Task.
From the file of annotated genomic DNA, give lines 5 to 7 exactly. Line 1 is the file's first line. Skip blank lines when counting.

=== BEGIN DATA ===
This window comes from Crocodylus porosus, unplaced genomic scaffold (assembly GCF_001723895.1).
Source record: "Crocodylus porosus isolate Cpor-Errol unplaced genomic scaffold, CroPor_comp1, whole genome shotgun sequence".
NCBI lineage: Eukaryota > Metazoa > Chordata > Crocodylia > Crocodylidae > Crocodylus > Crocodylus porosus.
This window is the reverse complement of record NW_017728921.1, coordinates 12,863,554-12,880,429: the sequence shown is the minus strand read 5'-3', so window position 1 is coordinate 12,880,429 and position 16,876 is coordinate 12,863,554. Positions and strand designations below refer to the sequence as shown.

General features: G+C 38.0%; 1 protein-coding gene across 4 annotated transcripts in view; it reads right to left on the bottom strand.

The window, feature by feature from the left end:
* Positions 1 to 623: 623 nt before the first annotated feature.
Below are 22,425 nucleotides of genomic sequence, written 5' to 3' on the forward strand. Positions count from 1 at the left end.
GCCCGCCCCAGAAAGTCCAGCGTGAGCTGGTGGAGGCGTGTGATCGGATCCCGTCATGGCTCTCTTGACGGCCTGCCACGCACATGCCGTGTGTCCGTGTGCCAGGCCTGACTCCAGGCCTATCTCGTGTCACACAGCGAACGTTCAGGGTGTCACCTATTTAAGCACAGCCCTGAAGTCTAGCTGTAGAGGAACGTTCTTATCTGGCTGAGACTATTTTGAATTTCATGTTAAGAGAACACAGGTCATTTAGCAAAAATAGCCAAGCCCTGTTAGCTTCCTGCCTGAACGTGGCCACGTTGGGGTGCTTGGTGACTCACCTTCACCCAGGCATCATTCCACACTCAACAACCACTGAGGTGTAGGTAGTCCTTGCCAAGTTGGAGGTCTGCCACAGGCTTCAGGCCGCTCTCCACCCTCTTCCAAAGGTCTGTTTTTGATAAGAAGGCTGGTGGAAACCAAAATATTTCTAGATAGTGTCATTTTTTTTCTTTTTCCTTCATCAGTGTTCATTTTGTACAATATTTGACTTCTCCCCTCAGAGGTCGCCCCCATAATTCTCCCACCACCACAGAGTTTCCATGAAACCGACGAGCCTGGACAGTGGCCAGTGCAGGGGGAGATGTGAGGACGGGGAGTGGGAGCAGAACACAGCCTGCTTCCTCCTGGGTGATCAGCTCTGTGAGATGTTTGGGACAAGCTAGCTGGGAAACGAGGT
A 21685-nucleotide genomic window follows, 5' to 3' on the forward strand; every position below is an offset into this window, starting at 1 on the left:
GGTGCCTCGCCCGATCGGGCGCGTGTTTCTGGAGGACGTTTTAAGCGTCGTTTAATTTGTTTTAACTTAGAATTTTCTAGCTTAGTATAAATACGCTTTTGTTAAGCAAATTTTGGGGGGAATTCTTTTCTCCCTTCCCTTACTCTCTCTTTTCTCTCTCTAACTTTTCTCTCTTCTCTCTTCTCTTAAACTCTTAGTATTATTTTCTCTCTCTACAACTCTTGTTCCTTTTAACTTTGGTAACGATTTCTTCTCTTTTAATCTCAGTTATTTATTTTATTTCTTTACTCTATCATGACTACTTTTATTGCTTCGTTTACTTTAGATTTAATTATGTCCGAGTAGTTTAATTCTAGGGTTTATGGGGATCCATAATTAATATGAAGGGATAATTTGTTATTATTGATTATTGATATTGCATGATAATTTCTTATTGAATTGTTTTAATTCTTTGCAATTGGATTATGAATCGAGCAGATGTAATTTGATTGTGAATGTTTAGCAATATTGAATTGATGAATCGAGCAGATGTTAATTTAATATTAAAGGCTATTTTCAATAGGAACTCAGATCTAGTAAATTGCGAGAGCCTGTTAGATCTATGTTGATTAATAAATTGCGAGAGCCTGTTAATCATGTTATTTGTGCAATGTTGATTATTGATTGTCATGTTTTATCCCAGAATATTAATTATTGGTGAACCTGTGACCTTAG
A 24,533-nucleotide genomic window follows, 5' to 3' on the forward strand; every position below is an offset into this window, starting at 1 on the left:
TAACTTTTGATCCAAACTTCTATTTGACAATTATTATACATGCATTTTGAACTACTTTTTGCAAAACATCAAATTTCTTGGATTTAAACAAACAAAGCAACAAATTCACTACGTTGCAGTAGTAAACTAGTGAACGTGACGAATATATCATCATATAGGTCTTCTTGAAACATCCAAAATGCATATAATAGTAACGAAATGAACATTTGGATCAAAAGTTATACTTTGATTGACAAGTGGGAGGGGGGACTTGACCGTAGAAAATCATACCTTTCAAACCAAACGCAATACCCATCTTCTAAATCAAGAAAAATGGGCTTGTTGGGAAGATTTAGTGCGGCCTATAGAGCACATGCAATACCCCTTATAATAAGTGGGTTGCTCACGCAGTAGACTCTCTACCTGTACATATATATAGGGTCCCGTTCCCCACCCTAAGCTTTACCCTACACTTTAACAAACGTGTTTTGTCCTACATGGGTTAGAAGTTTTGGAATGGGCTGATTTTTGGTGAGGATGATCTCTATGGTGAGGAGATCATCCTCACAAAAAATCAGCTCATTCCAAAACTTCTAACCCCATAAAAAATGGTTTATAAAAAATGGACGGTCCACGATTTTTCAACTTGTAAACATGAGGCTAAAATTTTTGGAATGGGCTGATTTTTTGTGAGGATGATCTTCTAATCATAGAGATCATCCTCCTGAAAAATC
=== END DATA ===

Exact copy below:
General features: G+C 38.0%; 1 protein-coding gene across 4 annotated transcripts in view; it reads right to left on the bottom strand.

The window, feature by feature from the left end:
* Positions 1 to 623: 623 nt before the first annotated feature.